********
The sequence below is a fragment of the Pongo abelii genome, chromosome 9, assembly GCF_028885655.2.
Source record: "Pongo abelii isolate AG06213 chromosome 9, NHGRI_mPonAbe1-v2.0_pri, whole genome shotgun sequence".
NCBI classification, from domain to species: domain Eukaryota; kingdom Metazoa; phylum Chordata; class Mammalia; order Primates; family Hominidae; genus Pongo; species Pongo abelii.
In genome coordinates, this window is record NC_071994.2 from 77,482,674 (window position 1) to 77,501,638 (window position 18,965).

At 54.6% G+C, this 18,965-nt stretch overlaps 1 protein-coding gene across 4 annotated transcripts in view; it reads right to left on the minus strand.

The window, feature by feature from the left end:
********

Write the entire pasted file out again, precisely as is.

The sequence below is a fragment of the Pongo abelii genome, chromosome 9, assembly GCF_028885655.2.
Source record: "Pongo abelii isolate AG06213 chromosome 9, NHGRI_mPonAbe1-v2.0_pri, whole genome shotgun sequence".
NCBI classification, from domain to species: domain Eukaryota; kingdom Metazoa; phylum Chordata; class Mammalia; order Primates; family Hominidae; genus Pongo; species Pongo abelii.
In genome coordinates, this window is record NC_071994.2 from 77,482,674 (window position 1) to 77,501,638 (window position 18,965).

At 54.6% G+C, this 18,965-nt stretch overlaps 1 protein-coding gene across 4 annotated transcripts in view; it reads right to left on the minus strand.

The window, feature by feature from the left end: